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Short poem

Henry Lawson (1867-1922)

The Song of the Darling River

              1The skies are brass and the plains are bare,
              2Death and ruin are everywhere --
              3And all that is left of the last year's flood
              4Is a sickly stream on the grey-black mud;
              5The salt-springs bubble and the quagmires quiver,
              6And -- this is the dirge of the Darling River:

              7`I rise in the drought from the Queensland rain,
              8`I fill my branches again and again;
              9`I hold my billabongs back in vain,
            10`For my life and my peoples the South Seas drain;
            11`And the land grows old and the people never
            12`Will see the worth of the Darling River.

            13`I drown dry gullies and lave bare hills,
            14`I turn drought-ruts into rippling rills --
            15`I form fair island and glades all green
            16`Till every bend is a sylvan scene.
            17`I have watered the barren land ten leagues wide!
            18`But in vain I have tried, ah! in vain I have tried
            19`To show the sign of the Great All Giver,
            20`The Word to a people: O! lock your river.

            21`I want no blistering barge aground,
            22`But racing steamers the seasons round;
            23`I want fair homes on my lonely ways,
            24`A people's love and a people's praise --
            25`And rosy children to dive and swim --
            26`And fair girls' feet in my rippling brim;
            27`And cool, green forests and gardens ever' --
            28Oh, this is the hymn of the Darling River.

            29The sky is brass and the scrub-lands glare,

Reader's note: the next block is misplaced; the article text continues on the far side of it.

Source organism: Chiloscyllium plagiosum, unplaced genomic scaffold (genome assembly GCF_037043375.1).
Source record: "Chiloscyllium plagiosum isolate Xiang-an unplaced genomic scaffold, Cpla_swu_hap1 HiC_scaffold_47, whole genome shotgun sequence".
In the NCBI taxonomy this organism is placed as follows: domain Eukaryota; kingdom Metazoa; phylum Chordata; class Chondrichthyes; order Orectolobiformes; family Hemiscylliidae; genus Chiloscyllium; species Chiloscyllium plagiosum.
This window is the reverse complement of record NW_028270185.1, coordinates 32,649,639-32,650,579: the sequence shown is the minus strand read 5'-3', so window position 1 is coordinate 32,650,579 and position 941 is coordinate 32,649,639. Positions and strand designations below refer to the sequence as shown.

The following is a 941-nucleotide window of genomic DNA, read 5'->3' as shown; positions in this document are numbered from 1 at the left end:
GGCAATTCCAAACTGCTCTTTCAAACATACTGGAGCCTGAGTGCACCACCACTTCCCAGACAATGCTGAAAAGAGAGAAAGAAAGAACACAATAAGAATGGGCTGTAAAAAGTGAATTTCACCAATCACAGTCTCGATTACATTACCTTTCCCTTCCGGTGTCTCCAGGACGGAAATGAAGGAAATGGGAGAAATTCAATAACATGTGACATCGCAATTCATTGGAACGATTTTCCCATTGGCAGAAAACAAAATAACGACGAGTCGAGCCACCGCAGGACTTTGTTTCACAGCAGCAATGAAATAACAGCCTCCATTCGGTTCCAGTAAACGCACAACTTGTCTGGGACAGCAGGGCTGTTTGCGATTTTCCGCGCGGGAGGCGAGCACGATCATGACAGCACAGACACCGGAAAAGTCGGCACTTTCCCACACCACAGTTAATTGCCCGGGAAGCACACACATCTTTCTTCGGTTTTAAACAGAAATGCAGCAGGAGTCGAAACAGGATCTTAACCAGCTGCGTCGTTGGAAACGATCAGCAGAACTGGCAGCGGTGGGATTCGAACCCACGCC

30Death and ruin are everywhere;
            31Thrown high to bleach, or deep in the mud
            32The bones lie buried by last year's flood,
            33And the Demons dance from the Never Never
            34To laugh at the rise of the Darling River.


6] the Darling: the longest river in Australia, flowing from Queensland through New South Wales and into the Indian Ocean.

7] Queensland: state in eastern Australia.

9] billabongs: watercourses coming out of a stream and then going nowhere, or returning into it.

13] lave: wash.

33] Never Never: deep outback.

Online text copyright © 2003, Ian Lancashire for the Department of English, University of Toronto.
Published by the Web Development Group, Information Technology Services, University of Toronto Libraries.

Original text: Henry Lawson, Verses Popular and Humorous (Sydney: Angus and Robertson, 1900): 73-74. x.981/3738 British Library; PR 6023 A94H8 1905 Robarts Library
First publication date: 25 March 1899
Publication date note: Bulletin; See Stone, 10
RPO poem editor: Ian Lancashire
RP edition: RPO 2001.
Recent editing: 4:2002/2/23

Form: couplets

Other poems by Henry Lawson